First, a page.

How to become a certified disability advocate

Written by ehow contributor
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Becoming a disability advocate can be a very rewarding work-at-home job. Though there is a system in place through Social Security and State Disability Programs to provide disabled people with financial benefits when they can't work, many people are denied these benefits. A disability advocate can provide a service to those people who otherwise don't have adequate representation when filing for financial benefits due to a disability.

Skill level:

Things you need

  • Internet access
  • Home office
  • Phone
  • Fax/copier

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  1. 1

    Get training. The very first step in becoming a certified disability advocate is to get education in the field. There are several private companies that offer a training kit that you can use at home to become an advocate. While this may be helpful, it's not necessary to purchase such a kit. Other options for training include joining an established company that offers the service and work under them as an advocate.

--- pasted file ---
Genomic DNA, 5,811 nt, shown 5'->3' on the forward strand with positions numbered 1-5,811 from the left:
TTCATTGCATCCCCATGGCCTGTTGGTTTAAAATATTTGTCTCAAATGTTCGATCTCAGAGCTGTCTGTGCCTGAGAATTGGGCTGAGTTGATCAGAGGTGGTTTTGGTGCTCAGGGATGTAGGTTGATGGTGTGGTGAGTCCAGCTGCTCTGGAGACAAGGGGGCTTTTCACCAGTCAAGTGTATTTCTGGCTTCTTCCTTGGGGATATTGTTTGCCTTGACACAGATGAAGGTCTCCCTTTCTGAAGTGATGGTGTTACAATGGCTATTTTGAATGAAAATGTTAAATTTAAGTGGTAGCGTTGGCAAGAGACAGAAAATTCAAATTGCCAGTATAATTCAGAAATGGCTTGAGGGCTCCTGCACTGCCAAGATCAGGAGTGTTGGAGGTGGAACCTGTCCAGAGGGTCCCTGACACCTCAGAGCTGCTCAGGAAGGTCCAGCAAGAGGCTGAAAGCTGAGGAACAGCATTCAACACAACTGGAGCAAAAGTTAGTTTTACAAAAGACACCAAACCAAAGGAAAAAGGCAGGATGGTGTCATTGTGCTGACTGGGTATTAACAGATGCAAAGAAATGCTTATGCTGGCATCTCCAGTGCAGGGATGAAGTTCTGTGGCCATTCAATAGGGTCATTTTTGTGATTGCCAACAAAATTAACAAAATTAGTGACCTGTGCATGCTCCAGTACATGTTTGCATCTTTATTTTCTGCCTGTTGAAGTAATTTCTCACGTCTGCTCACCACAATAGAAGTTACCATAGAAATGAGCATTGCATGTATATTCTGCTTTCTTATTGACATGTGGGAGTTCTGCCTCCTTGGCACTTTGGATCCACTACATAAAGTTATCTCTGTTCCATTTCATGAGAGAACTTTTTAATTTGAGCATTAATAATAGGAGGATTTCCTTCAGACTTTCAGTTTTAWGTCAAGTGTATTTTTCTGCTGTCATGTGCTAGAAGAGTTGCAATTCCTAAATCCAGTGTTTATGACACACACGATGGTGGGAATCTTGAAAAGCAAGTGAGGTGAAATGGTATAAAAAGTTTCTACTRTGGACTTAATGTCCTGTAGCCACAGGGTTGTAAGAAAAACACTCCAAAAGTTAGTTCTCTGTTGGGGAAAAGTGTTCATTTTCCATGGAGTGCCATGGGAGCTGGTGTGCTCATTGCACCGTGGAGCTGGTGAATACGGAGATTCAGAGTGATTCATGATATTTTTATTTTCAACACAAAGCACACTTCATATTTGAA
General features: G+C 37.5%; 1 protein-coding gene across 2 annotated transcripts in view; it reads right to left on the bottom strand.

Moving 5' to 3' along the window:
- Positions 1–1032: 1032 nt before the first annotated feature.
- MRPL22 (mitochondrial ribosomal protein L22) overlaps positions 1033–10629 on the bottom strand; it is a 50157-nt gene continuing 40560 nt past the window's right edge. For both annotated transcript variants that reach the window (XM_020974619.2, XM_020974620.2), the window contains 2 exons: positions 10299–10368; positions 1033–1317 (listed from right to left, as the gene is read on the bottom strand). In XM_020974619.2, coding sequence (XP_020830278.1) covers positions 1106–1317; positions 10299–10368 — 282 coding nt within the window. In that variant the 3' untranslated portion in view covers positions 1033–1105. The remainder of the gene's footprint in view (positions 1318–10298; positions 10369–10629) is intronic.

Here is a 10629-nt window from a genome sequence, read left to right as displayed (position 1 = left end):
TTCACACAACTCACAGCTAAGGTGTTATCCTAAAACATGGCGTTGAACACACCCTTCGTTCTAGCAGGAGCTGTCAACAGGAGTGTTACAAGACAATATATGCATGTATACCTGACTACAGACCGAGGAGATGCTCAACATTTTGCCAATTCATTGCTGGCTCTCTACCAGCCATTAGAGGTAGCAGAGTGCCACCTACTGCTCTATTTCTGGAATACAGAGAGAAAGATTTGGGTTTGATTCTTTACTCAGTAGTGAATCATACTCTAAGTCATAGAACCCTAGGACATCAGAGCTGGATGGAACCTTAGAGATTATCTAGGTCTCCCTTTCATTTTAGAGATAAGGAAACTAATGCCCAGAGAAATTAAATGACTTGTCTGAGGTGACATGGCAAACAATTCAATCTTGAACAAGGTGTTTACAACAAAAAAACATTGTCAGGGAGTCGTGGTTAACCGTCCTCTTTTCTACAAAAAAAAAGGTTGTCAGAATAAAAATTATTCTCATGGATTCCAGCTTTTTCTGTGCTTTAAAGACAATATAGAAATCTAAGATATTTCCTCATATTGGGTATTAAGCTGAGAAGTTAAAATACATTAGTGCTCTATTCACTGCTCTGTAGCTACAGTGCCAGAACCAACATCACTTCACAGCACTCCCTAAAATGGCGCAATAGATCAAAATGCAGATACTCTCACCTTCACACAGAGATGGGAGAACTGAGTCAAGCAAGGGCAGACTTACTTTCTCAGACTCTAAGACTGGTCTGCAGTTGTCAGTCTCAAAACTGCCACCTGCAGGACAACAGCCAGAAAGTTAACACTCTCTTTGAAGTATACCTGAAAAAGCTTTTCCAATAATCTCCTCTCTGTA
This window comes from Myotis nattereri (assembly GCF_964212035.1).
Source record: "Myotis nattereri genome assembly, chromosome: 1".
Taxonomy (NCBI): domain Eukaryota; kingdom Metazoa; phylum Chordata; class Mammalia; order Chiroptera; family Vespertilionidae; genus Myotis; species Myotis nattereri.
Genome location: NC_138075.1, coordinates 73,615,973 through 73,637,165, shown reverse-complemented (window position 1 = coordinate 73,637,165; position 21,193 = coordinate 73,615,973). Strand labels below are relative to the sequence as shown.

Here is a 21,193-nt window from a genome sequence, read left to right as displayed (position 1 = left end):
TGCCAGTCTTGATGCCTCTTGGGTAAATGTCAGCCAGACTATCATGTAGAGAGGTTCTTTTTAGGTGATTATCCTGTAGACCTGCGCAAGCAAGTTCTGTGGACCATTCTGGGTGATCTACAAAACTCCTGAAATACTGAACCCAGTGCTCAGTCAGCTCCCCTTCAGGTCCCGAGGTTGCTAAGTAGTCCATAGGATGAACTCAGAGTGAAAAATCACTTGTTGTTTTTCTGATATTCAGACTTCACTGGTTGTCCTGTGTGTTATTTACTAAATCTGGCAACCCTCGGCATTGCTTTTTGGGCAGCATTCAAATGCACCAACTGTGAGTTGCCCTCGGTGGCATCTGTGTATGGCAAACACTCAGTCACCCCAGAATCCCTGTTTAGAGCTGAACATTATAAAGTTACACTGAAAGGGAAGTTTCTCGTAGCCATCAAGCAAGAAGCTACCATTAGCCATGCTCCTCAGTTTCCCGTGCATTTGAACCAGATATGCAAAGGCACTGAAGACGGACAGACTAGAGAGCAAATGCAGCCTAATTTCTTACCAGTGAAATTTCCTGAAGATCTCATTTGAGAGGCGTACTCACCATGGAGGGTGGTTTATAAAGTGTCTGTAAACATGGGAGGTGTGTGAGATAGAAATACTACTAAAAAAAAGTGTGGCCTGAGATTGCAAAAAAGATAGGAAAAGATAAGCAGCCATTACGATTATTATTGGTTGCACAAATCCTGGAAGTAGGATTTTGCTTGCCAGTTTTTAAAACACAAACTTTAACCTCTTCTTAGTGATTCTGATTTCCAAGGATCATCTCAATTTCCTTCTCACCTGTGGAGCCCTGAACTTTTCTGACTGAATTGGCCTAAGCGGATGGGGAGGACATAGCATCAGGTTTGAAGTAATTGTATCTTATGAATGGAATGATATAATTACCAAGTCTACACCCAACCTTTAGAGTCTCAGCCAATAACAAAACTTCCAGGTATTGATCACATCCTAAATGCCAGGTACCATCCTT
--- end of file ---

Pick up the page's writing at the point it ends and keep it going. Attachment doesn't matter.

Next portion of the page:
2. 2

    Meet the requirements. The Social Security Administration has a publication called Your Right to Representation, which outlines the specific requirements of becoming a disability advocate. This publication also covers the rights of the person filing for disability insurance, which is information crucial to becoming certified as an advocate.

  3. 3

    Choose a specialty. Disability advocates have some options when it comes to what type of advocacy to specialize in. Social Security benefits are one area in which there is a strong need for representation. Many times people apply for Social Security benefits but are denied, even though they have a real need for the income. Another area of specialty includes state disability insurance benefits in which an employee can't work due to either a physical or a mental disability.

  4. 4

    Set up your home office. Being a disability advocate means working out of your home, even if you work for another company. You'll need to make sure you have a place in your home from which to work. Be prepared to use a computer with Internet access, a phone, a fax machine and a copier. There is quite a bit of paperwork involved in working as an advocate; be prepared to organize and manage the case file paperwork on behalf of the client.

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